That’s who we really are. As we offer the Eucharistic Sacrifice, we march together toward the East, looking, hoping, almost running to meet the Lord who comes from the East at the end of history. No general ever led his troops by facing them and walking backwards. He would trip. No, we face together as we march during our time in this world. We march together to meet the Lord.
And, it’s what was intended really by the Second Vatican Council in the documents.
If you read the instructions in the documents of Vatican II for the priest as he celebrates Mass, when the priest says, “The Lord be with you!” the instruction reads, “Then the priest turns toward the people and says, ‘The Lord be with you!’” If the priest “turns toward the people,” he mustn’t already have been turned toward them! It is clear in the documents that the Council had this very much in mind when the documents were written.
However, other ideas took hold with a vengeance in the years following the Council in an effort to emphasize that at the Mass we are primarily banqueters at a sacred meal.
Indeed, we are banqueters at a sacred meal during the Mass, but we are firstly present at Christ’s Sacrifice at Calvary. If we forget the sacrificial nature of the Mass and if we forget to whom we are directing our every prayer, then being banqueters quickly becomes being picnickers at the barbeque. And in so many instances that is what the behavior at the liturgy looks like.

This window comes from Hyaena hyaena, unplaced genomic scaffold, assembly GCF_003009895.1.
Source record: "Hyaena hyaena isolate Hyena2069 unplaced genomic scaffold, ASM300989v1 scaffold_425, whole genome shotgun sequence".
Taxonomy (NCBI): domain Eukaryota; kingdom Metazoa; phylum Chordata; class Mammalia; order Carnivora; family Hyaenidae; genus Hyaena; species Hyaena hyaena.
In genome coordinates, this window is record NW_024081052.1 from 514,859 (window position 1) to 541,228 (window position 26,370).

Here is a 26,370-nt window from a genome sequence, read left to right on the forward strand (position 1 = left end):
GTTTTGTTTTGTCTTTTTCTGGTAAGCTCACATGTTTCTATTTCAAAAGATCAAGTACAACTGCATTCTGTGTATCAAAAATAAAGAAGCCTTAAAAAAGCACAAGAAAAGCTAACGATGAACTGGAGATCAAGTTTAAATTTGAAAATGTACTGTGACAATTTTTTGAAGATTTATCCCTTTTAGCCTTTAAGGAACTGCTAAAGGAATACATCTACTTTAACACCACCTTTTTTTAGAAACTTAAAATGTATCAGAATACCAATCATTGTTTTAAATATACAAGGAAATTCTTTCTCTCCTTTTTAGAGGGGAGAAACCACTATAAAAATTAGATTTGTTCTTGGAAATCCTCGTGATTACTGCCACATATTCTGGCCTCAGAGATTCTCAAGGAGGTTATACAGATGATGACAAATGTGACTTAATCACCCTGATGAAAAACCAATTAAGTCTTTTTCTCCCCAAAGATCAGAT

Focusing on God at Mass
There are a number of things that we can do to help keep our focus and to aid us in our proper understanding, and the orientation of our bodies is one of them.
And so, given that I believe the people who attend my Stational Mass at the Cathedral parish are ready to “get” what I’m doing, I will celebrate in this way when I am there. I’m not going to mandate that any other priest do this.
But at the Cathedral parish we are going to begin, because that will make our worship more reverent and make it clear that we are focused on God and His mind and His ways, His absolute mystery, and not on ourselves. And that is so important a witness to give in this day and age.
Praised be Jesus Christ!